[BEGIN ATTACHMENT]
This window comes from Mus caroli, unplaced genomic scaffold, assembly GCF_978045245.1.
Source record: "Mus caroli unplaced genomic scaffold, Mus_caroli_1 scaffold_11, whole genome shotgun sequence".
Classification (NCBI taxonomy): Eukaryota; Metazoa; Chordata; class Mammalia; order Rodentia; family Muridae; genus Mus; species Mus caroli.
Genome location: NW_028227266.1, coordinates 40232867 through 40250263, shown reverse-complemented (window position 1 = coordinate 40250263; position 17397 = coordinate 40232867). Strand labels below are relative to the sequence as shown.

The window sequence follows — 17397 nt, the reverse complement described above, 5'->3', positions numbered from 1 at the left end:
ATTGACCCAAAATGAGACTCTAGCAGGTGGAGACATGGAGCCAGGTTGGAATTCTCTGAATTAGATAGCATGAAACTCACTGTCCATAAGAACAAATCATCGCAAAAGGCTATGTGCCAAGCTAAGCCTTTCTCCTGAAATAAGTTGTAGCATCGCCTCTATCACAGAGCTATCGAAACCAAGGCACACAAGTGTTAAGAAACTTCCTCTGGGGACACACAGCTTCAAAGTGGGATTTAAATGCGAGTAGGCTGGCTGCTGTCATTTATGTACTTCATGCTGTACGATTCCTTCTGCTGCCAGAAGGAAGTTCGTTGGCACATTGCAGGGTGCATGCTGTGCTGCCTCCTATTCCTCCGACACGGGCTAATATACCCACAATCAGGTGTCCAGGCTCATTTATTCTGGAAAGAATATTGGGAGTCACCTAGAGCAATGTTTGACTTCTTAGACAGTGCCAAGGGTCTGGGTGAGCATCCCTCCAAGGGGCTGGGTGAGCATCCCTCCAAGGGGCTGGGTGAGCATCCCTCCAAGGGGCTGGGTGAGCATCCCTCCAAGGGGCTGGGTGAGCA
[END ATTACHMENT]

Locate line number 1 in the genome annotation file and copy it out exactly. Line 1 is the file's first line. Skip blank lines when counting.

This window comes from Mus caroli, unplaced genomic scaffold, assembly GCF_978045245.1.